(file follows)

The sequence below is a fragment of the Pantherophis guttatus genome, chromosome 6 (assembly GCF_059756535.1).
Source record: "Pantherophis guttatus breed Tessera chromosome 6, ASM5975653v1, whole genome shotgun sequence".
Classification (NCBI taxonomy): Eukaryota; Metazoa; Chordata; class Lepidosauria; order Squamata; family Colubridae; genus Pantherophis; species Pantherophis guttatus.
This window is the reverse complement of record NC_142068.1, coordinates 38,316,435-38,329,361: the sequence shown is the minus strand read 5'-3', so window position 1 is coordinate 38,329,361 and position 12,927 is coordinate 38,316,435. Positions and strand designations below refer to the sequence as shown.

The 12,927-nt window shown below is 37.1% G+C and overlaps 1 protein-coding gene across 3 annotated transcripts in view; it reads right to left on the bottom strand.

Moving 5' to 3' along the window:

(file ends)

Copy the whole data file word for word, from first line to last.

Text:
The sequence below is a fragment of the Pantherophis guttatus genome, chromosome 6 (assembly GCF_059756535.1).
Source record: "Pantherophis guttatus breed Tessera chromosome 6, ASM5975653v1, whole genome shotgun sequence".
Classification (NCBI taxonomy): Eukaryota; Metazoa; Chordata; class Lepidosauria; order Squamata; family Colubridae; genus Pantherophis; species Pantherophis guttatus.
This window is the reverse complement of record NC_142068.1, coordinates 38,316,435-38,329,361: the sequence shown is the minus strand read 5'-3', so window position 1 is coordinate 38,329,361 and position 12,927 is coordinate 38,316,435. Positions and strand designations below refer to the sequence as shown.

The 12,927-nt window shown below is 37.1% G+C and overlaps 1 protein-coding gene across 3 annotated transcripts in view; it reads right to left on the bottom strand.

Moving 5' to 3' along the window: